So the United States is leading on this issue. Since I took office, we've doubled the distance new cars will go on a gallon of gas by 2025. We're producing three times as much wind power as we were when I came into office. And we are producing about 20 times as much solar power as when I came into office. Thanks in part to the investments we've made, there are already parts of America where clean power from wind or sun is actually cheaper than dirtier, conventional power. Since 2005, even as our economy is growing, America has cut our total carbon pollution by more than any other country on Earth.

And other nations are stepping up as well. Last year, renewable energy accounted for more than half of all new power plants built around the world. For the first time, China has pledged to peak, and then reduce, its carbon emissions. Here in the Philippines, you're boosting wind power. APEC is working to double renewable energy and reduce energy intensity by 45 percent over the next two decades. And through the Green Climate Fund and other avenues, the international community is helping to develop—helping developing nations to adapt to climate change and, as I said, leap-frog over the dirtier phases of development.

One of the things we tried to emphasize in Antalya and what we're emphasizing throughout this climate discussion is there is not a contradiction between growth, development, and being good stewards of the planet. They are complementary. And we have to break out of the mindset that says that if we're doing something about climate change, that slows growth. We have to accelerate it.

And the fact that President Xi and I, when we met, were able to put forward an accord as the two largest emitters sends, I think, a pretty strong signal to other countries that we see this not just as a challenge, but as an opportunity as well.

Now, the problem is, governments can't do it by themselves. The good news is, is that more and more companies are realizing that climate change presents a huge business opportunity. And we see this in America. Google, Apple, Costco are among the world's largest corporate buyers of renewable energy. Walmart has installed more onsite solar capacity than any business in America. Last month, I announced that 81 companies have joined our American Business Act on Climate Pledge, and more pledges are coming in every day. And these companies committed a total of at least $160 billion in areas like clean energy, combating deforestation, reducing emissions and water usage. And this progress is not limited to big businesses. You've got small businesses and folks up and down the supply chain who are investing in energy efficiency and clean energy too. And oftentimes, they're finding that they're saving money while operating in a cleaner way.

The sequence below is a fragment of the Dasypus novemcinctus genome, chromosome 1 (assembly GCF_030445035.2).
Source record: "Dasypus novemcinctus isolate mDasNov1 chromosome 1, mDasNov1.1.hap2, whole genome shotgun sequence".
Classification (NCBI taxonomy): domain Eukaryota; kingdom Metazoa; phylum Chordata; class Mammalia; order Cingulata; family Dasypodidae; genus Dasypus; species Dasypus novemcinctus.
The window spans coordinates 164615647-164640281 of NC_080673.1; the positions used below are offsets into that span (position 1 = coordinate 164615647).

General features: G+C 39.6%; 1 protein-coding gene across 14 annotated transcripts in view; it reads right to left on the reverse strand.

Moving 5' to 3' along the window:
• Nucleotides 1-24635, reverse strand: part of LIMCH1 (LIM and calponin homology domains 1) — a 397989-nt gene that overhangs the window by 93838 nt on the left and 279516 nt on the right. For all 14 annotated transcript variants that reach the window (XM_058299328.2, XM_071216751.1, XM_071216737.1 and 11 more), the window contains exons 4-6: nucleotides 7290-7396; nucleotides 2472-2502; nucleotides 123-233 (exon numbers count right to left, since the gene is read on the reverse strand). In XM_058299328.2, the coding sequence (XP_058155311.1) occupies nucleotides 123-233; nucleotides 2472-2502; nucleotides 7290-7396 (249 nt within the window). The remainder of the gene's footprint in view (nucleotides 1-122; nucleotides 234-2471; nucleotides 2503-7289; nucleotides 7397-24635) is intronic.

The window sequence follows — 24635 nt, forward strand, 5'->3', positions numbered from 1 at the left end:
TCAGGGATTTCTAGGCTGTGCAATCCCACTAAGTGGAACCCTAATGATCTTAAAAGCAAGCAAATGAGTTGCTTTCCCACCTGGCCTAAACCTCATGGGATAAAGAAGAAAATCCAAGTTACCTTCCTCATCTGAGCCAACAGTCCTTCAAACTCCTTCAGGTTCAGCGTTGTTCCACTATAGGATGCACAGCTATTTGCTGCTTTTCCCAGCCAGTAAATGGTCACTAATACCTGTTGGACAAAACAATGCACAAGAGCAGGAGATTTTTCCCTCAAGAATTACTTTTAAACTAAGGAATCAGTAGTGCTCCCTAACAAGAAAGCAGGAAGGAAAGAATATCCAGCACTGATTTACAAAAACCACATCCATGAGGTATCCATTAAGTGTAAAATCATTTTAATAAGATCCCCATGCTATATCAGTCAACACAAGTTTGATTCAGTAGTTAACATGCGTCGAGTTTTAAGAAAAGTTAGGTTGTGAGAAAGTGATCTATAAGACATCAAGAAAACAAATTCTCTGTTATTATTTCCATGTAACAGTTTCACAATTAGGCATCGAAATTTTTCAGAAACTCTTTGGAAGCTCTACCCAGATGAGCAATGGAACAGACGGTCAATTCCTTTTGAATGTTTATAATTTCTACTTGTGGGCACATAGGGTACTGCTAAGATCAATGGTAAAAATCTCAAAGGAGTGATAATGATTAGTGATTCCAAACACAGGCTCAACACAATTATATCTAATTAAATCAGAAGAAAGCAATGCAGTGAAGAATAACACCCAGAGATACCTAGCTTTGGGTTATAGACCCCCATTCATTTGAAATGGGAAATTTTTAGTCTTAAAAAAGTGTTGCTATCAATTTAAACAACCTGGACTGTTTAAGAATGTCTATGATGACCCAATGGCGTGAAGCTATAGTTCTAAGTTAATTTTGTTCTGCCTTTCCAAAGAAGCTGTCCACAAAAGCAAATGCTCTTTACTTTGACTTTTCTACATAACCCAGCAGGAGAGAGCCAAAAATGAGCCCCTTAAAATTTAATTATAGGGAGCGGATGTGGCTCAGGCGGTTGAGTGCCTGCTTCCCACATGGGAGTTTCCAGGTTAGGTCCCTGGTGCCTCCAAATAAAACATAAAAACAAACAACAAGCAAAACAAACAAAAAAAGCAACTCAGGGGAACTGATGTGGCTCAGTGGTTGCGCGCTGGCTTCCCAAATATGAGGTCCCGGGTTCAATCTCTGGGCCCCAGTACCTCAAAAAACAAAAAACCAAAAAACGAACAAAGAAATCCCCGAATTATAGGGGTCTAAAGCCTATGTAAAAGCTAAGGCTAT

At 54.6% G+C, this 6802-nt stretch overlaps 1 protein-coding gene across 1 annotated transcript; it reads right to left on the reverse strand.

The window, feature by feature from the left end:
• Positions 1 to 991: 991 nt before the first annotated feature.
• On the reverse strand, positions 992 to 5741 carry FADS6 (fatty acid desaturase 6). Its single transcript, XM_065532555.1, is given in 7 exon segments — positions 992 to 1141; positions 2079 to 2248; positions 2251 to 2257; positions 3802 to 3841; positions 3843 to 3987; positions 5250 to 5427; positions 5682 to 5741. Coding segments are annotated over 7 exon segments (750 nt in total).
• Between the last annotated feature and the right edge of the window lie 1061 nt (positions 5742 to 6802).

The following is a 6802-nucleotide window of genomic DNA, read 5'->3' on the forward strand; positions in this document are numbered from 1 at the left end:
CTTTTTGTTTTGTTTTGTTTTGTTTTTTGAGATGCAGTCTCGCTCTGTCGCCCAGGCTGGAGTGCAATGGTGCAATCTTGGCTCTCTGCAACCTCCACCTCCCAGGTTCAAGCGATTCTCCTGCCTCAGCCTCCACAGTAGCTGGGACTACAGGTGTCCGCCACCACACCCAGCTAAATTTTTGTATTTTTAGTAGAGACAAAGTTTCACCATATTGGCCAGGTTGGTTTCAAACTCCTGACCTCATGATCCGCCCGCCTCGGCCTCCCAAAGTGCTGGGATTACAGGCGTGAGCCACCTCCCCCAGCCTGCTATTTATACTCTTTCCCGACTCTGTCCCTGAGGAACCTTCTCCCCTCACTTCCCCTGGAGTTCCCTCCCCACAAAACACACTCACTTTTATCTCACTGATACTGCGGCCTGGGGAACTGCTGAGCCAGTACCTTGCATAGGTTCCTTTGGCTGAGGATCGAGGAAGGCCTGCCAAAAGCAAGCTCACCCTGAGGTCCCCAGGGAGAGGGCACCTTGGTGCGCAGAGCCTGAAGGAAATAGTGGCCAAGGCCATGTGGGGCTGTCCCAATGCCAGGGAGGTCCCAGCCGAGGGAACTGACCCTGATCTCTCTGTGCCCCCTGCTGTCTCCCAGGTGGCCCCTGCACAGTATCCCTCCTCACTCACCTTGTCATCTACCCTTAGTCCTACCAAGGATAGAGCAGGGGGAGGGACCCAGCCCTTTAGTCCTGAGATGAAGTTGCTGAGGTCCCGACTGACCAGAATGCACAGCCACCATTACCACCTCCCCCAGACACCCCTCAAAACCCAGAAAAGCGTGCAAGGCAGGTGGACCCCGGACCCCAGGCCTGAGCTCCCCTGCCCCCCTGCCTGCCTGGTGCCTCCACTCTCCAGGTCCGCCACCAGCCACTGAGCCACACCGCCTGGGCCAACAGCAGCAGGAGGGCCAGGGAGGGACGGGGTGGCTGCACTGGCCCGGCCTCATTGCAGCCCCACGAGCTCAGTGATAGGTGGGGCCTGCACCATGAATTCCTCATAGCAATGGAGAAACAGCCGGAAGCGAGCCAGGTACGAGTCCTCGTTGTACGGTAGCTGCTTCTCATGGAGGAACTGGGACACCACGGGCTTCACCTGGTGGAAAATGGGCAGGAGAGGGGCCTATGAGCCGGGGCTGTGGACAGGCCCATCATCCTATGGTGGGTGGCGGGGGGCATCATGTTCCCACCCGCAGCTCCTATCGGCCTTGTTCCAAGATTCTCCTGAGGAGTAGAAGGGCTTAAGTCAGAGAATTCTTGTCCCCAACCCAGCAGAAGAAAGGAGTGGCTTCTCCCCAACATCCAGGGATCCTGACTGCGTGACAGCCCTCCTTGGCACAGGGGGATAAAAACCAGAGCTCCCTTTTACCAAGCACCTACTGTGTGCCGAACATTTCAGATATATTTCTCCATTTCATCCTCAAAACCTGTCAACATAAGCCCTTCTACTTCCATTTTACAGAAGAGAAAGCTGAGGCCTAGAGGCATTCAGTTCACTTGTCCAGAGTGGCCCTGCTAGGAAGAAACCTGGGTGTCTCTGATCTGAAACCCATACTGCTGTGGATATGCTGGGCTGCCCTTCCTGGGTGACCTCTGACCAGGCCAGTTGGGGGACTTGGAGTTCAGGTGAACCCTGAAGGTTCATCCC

We're seeing great examples across Asia as well. The private sector is getting involved in renewable energy in countries like Vietnam. Right here in the Philippines, we're seeing major investments in a massive wind and solar project.

So my message to you today is, is that your businesses can do right by your bottom lines and by our planet and future generations. The old rules that said we couldn't grow our economies and protect our environment at the same time, those are outdated. We can transition to clean energy without squeezing businesses and consumers. When we doubled fuel efficiency standards on cars, that's money in people's pockets because they're spending less money at the gas station. And that's true across our economy.

And this is the way that the world is headed. It's going to go in fits and starts. There will be some countries and some sectors that resist. But it is inexorable, it is inevitable that we move in this direction. And I hope that the companies that are represented here see this is as an opportunity. Innovators are coming up with new ideas every single day, which brings me to my two partners here for this panel, Jack Ma and Aisa Mijeno. Aisa is an entrepreneur here in the Philippines who launched a startup around a brilliant idea, which is selling lamps that run on nothing more than saltwater. We're going to—she's an engineer. She'll have to explain the physics around this thing. [Laughter] And I guess you've heard of Jack. [Laughter] But he's not just the founder of Alibaba, a giant in e-commerce, he also happens to be a leader on environmental issues like clean water and climate change.

And part of what we thought would be useful was to have a young, new entrepreneur, a young-at-heart, but not as young, large entrepreneur—[laughter]—compare notes about why they see this as an opportunity, why they think that it's good business sense as well as good environmental sense, and how we collectively can be more supportive and encouraging of the kind of innovation that they represent.

So with that, we'll begin our discussion. Thank you.

So let me start with you, Jack. Is the mike on? [Laughter] Yes? All right. The—Jack, I know you've been passionate about the need to—something is going on here. [Laughter] Huh? Is it working?

Audience members. Yes.

Climate Change